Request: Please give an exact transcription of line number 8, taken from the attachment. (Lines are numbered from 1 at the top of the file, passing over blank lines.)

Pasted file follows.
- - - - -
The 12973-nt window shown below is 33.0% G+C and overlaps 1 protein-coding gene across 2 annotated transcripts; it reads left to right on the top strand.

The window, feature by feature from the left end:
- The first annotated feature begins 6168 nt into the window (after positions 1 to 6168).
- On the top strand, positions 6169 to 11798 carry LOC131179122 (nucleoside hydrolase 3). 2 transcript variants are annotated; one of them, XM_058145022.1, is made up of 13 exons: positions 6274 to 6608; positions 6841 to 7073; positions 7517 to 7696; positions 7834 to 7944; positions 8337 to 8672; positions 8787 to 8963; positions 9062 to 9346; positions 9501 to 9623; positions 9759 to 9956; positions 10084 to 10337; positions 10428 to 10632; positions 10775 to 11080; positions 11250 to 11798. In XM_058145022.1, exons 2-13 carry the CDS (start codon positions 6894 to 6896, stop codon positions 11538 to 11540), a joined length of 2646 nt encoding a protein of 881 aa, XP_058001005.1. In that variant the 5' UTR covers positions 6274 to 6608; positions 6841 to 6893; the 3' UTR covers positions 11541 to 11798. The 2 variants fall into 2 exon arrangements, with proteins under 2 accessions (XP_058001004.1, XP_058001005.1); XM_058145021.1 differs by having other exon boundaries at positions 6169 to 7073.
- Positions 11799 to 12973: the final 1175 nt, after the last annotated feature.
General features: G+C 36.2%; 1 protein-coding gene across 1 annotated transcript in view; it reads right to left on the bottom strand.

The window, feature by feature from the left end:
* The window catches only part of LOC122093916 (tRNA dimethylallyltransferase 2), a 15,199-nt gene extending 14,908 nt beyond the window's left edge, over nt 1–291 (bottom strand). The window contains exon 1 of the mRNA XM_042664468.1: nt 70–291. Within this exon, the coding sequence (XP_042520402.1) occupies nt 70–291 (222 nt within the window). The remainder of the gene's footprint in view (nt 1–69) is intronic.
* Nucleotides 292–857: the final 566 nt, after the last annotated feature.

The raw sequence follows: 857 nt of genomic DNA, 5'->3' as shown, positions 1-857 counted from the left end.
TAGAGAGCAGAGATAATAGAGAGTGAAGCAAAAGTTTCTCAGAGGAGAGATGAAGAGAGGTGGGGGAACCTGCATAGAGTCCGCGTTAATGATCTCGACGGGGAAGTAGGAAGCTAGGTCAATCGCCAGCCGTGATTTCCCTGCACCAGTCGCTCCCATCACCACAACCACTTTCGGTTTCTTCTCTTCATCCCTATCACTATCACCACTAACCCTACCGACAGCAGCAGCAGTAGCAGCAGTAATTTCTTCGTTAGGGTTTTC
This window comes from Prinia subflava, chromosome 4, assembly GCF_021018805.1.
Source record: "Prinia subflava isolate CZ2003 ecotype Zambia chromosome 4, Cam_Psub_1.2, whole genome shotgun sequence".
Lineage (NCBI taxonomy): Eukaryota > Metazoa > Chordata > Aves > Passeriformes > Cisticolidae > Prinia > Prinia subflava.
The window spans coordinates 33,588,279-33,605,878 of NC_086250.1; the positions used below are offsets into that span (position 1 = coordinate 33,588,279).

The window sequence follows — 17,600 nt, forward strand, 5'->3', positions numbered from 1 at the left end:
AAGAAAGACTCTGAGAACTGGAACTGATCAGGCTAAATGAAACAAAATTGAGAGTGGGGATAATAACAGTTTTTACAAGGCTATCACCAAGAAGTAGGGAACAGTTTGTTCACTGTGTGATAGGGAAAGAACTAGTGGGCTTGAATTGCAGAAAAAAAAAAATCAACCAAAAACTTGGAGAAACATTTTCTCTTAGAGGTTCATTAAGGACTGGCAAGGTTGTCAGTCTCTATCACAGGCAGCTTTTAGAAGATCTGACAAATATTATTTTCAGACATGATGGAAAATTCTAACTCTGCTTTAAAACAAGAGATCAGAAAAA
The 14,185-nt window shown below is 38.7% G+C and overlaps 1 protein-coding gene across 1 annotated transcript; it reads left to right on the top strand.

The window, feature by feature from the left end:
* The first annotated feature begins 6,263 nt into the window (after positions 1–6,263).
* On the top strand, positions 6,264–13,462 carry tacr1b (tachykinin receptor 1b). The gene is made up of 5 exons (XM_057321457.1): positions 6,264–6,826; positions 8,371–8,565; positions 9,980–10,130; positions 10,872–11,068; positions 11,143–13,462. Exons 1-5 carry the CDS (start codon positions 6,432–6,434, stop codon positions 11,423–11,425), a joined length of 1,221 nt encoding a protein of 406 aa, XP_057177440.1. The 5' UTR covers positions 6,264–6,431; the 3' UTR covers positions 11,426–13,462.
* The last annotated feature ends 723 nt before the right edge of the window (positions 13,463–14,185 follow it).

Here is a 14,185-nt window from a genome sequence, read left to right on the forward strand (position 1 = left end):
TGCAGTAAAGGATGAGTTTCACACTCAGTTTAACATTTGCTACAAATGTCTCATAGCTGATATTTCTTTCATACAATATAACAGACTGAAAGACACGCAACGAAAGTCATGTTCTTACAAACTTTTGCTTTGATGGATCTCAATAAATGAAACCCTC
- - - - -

* The window catches only part of LOC122093916 (tRNA dimethylallyltransferase 2), a 15,199-nt gene extending 14,908 nt beyond the window's left edge, over nt 1–291 (bottom strand). The window contains exon 1 of the mRNA XM_042664468.1: nt 70–291. Within this exon, the coding sequence (XP_042520402.1) occupies nt 70–291 (222 nt within the window). The remainder of the gene's footprint in view (nt 1–69) is intronic.